PetMD’s medications content was written and reviewed by veterinary professionals to answer your most common questions about how medications function, their side effects, and what species they are prescribed for. This content shouldn’t take the place of advice by your vet.
What Is Minocycline?
Minocycline is a prescription antibiotic used in dogs, cats, and horses for specific bacterial infections. Minocycline may be used to treat tick-borne diseases of the blood including Borrelia (Lyme disease), Ehrlichia, Anaplasma, Rickettsia, and in the treatment protocol for heartworm disease in dogs as an alternative to doxycycline, the preferred treatment for these diseases, if doxycycline is not available.
Minocycline is also effective against Mycoplasma, spirochete bacteria, Chlamydia, and a variety of other susceptible bacteria. Minocycline is not used for the treatment of urinary tract infections or prostate infections in animals because it does not reach these areas in high enough concentrations to treat these infections.
Minocycline is FDA-approved for human use under several brand names including Minocin®, Minolira® extended-release, and Solodyn® extended-release, and as generic minocycline. Extended-release formulations of minocycline are not used in animals. Minocycline may also be given by intravenous infusion for certain medical conditions under direct veterinary supervision in a hospital setting.
Minocycline is currently not FDA-approved as a veterinary medication. However, it is readily utilized in the veterinary field, and veterinarians can legally prescribe certain human drugs in animals in certain circumstances. This is called extra-label or off-label use because this use isn’t described on the drug label.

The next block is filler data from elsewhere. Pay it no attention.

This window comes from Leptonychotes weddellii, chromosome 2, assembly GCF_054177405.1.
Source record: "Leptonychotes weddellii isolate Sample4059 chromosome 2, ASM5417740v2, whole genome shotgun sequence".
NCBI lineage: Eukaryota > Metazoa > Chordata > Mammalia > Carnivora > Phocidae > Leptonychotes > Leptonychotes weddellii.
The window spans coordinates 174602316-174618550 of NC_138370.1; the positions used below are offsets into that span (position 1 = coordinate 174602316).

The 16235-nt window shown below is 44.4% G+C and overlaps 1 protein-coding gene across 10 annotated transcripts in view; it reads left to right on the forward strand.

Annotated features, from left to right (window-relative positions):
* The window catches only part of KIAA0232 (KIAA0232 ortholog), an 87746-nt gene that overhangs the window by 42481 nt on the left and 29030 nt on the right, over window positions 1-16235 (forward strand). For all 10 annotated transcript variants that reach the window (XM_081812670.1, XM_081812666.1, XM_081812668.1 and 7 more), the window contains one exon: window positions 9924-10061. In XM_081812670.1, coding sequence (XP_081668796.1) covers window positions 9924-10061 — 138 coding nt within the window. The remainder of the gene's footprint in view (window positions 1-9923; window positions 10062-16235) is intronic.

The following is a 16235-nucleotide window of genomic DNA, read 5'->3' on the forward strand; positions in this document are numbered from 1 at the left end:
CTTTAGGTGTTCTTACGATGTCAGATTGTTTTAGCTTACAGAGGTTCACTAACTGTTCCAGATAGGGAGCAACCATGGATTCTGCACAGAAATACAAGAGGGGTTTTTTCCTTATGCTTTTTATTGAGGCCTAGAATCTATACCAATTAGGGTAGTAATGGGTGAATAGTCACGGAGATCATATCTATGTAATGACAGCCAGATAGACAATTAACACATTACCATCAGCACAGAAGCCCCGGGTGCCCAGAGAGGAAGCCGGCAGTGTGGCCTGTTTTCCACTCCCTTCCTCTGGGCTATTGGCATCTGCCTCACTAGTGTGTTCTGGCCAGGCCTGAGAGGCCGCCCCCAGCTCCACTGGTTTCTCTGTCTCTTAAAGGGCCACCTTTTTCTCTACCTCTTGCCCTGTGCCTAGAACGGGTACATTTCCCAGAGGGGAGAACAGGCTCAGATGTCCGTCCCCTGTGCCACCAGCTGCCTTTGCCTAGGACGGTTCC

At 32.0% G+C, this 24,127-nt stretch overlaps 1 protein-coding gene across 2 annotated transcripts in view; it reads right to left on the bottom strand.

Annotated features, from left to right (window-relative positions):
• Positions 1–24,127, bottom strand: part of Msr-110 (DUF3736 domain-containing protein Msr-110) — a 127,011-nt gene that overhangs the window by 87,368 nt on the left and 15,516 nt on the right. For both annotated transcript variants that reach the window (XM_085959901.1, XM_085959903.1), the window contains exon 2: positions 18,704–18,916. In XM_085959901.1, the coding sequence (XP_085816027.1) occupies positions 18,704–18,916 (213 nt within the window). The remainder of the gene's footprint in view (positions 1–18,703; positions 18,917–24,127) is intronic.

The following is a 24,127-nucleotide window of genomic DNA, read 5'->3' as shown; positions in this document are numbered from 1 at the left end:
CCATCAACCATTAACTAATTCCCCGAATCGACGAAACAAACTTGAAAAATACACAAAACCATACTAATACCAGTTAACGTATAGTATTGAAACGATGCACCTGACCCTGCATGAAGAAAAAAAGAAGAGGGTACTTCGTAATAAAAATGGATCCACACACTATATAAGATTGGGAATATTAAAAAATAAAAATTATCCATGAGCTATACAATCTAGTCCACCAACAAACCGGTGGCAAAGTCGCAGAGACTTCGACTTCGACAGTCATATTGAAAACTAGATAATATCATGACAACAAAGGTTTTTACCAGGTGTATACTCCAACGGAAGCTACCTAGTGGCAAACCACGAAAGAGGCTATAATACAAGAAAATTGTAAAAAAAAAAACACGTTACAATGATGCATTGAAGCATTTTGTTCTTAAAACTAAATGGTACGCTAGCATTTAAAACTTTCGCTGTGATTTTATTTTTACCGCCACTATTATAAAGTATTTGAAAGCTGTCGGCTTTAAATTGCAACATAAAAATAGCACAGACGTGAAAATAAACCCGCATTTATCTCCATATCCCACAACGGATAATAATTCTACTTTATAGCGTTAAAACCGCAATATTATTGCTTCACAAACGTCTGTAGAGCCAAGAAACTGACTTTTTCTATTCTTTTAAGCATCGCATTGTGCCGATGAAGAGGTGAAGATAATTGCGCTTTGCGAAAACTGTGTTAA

In certain circumstances, your vet may recommend a compounded formulation of minocycline. Compounded medications are prescribed if there’s a specific reason your pet’s health can’t be managed by an FDA-approved drug, such as if your pet has trouble taking pills in capsule form, the dosage strength is not commercially available, or the pet is allergic to an ingredient in the FDA-approved medication.
Compounded medications are not FDA-approved. They are created by either a veterinarian or a licensed pharmacist on an individual basis to best suit a patient’s particular needs. You can learn more about compounded medications here
Minocycline should not be used in pets who are hypersensitive to it. Giving minocycline with certain medications and supplements can result in health risks to your pet or interfere with the absorption of minocycline, so it is important to discuss your pet’s medications, including vitamins and supplements, with your veterinarian.